Great Western Air Ambulance: Young boy visits Charity’s air base nine months after needing their urgent care
‘I remember being scared to death’
Logan, from Little Stoke, in South Gloucestershire, was just 12-years-old when he suffered a life-threatening medical emergency.
This left him in need of critical care from his local air ambulance - the Great Western Air Ambulance Charity.
Logan’s mum, Sue, reflected on the moment every parents’ worst nightmare unfolded.
She said: “It was the 29th December and myself, Logan and his sister Elayna were all at home. I was trying to arrange to meet up with my friend Stacey and her children, Logan was playing on his PlayStation and Elayna was up in her room.
“We couldn’t figure out a time to meet so in the end I just told the kids to go and get dressed so that we could take the dog out.
“As I was in the toilet downstairs, I heard my daughter calling for me saying that Logan had a headache. I thought he just didn’t want to come for the walk, but when I got upstairs he was doubled over in pain.”
Sue immediately made the decision to call 999, alerting her friend Stacey and asking her to come over.
She continued: “Whilst on the phone to the emergency services, I felt quite calm as I answered all their questions. The 999 caller was really lovely.
“Logan had gone very quiet but was still able to help by answering a couple of the questions they asked, but within a few minutes he had lost consciousness.”
By this time Stacey had arrived, so they moved Logan out onto the landing to make more space for when the paramedics arrived, and together, they began CPR on Logan.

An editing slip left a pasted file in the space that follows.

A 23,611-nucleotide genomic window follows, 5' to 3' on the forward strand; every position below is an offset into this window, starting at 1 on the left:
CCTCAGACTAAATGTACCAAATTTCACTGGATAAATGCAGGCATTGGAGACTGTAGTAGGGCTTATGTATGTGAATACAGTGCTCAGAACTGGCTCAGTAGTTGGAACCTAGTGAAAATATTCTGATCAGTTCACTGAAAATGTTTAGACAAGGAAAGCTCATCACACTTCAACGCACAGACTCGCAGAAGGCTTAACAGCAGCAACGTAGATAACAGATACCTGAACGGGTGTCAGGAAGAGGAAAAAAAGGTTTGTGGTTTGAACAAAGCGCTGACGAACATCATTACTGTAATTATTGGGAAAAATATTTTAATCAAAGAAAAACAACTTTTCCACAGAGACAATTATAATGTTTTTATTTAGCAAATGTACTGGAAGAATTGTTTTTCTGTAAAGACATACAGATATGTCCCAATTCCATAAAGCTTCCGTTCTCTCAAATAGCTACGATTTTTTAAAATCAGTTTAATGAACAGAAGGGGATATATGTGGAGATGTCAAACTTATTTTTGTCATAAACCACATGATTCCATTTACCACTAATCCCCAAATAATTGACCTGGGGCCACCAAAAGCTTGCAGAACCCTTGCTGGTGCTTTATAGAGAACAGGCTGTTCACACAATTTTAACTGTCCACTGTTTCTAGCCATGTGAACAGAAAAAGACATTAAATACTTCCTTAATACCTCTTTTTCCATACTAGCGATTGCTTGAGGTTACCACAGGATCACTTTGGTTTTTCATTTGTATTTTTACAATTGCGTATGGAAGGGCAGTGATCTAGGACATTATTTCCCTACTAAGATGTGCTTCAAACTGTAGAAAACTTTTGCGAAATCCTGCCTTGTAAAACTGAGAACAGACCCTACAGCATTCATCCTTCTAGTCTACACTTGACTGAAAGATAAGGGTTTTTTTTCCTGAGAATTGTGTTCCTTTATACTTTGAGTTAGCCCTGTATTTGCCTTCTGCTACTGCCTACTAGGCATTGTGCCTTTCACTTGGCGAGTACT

The mum-of-two added: “This is when I lost the plot a little, and became very emotional. I remember my daughter being incredibly brave and looking after me.”
The decision was made to call for more specialist help and the Great Western Air Ambulance crew of Critical Care Doctor Andy and Specialist Paramedics, Fleur and Mark were dispatched to assist.
On scene, the crew decided to place Logan into an induced coma to protect his brain from further damage. They performed a pre-hospital emergency anaesthesia.
Once stable, they were able to escort Logan to Bristol Children’s Hospital in a land ambulance where he was immediately taken for emergency surgery to relieve pressure on his brain.
She continued: “I remember being scared to death, not only at home but for most of the day that followed. Logan’s dad and I were at the hospital all day until 3am the following morning, when we were finally allowed to see Logan.”
Logan has since been in for more surgery on his brain to remove abnormal veins, and nine months on from falling unwell, he was able to come and visit Great Western Air Ambulance Charity’s air base with his family.
Sue concluded: “It was great to meet Fleur, who attended the incident and she loved seeing Logan and how well he’s doing. He got to talk to her about that day and how they helped him.
“Thanks to everyone’s actions that day, Logan is alive and well, with no side effects due to the quick response of the paramedics and the specialist skills that only your air ambulance team could bring. I am so thankful to everyone who helped us that day.”